How Childhood Habits Prevent Connection

Our parents model conflict resolution skills for us as children.

All of us create our habits when we are little. I know it would make more sense if we could make them when we are fully grown, but that is not how humans work.

We all have to figure out life as a single digit little person. Let’s say you had a perfect family and your mother and father and siblings were always kind and caring. If this happened to you then wonderful. You are probably a fully formed human and your habits might be fantastic.

As Children, We Acquire Our Parents’ Habits

Our parents model how we love and fight.

But most humans didn’t grow up with perfect anything. If you had parents or one parent who was not able to show feelings then this is what you learned, to stuff what you were feeling and think with your head.

If you have a parent or parents who yelled when upset, then this is what you learned by just seeing how the adults acted. The reason I am writing about this is to help all of us understand that our childhood habits are not meant to connect. They are usually developed so we can survive.

And since we did survive and are likely in a relationship we might bump up against our habits as we try to connect with the one we love. And this is common too. So, here is an invitation to look at what we do when we get our feelings hurt so we can build new habits.

Our Childhood Habits Rear Their Heads After the Honeymoon Phase

After the honeymoon phases, you might be exasperated with what you find in your partner, like this frustrated woman.

Often times when we are with our special person, we get into our heads that they love and understand us so much they will never hurt us. They will always be as great as they are in the beginning of the relationship.

I wish this were so, but it is not. As soon as the “honeymoon” stage is over then we start to realize that we are really two different people. Our own habits, likes and dislikes, and the way we react to hurt feelings begin to surface.

So those childhood habits of stuffing feelings or cutting off from our partner or yelling at them and not talking about what happened will all come out. We will see what habits all of us brought with us from childhood.

Criticism and Complaints Don’t Help Partners Improve

Blame and criticism aren't helpful.

Normally people are not in the psychology world and can say, “Wow, you have a problem talking about your feelings,” but we can surely see what needs improvement with our partner. And guess what, they can probably see what our difficulties are as well.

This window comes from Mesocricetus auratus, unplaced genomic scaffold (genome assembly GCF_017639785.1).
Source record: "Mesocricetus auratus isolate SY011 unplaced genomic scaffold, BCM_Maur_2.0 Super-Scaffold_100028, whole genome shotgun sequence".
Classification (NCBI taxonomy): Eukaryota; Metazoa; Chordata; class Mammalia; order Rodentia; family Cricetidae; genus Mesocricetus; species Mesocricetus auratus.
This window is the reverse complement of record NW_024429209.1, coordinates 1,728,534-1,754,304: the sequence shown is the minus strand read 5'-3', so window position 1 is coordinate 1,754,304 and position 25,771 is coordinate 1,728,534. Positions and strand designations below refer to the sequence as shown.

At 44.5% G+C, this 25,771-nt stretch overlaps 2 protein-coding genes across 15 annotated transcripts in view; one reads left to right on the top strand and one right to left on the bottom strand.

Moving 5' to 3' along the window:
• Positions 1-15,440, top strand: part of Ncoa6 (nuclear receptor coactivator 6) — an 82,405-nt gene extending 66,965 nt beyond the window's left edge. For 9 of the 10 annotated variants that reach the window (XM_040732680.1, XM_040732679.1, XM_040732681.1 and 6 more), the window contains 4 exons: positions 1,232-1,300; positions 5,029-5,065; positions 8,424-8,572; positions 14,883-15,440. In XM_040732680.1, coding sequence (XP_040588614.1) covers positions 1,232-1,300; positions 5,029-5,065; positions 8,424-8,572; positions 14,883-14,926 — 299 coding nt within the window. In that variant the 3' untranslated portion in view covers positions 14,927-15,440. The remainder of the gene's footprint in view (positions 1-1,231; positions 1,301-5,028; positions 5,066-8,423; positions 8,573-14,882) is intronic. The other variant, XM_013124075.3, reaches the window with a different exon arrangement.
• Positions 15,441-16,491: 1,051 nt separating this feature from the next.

Pointing out our partner’s habits doesn’t help them improve, but that is what most couples do. They notice what their partner does, but rarely take stock in how they come across.

Work On How You Express Your Hurt Feelings

Work on gently communicating when you're hurt, like the compassionate elderly couple pictured.

I want to urge you to look at your habits of expressing your hurt feelings. This is everything when you are with another person because you will time after time misunderstand and miscommunicate life.

I know, coming into this world and screaming at the one who hurt me wasn’t going to work in my relationship. Good thing I learned I had feelings that needed to be expressed gently. It took a while, but it was the best habit I put down and learned. I know you can do it too. Believe me, it is well worth it.

Learn How to Communicate More Gently and Effectively

Read a Book About Relationships

'Safe. Happy. Loved. Simple Skills for Your Relationship.' A book by Linda Nusbaum.

Learn how to communicate more softly, empathetically, and effectively by reading Linda’s book, Safe. Happy. Loved. Simple Skills for Your Relationship. It might just help both of you communicate more kindly and effectively about your differences and help you grow towards deeper love and acceptance. Give it a read.

Get Couples Counseling

Come in for couples counseling. Couples counseling can help you and your loved one get the most out of your relationship. It'll equip you with coping strategies and tools for communication that can help you argue less and love more.

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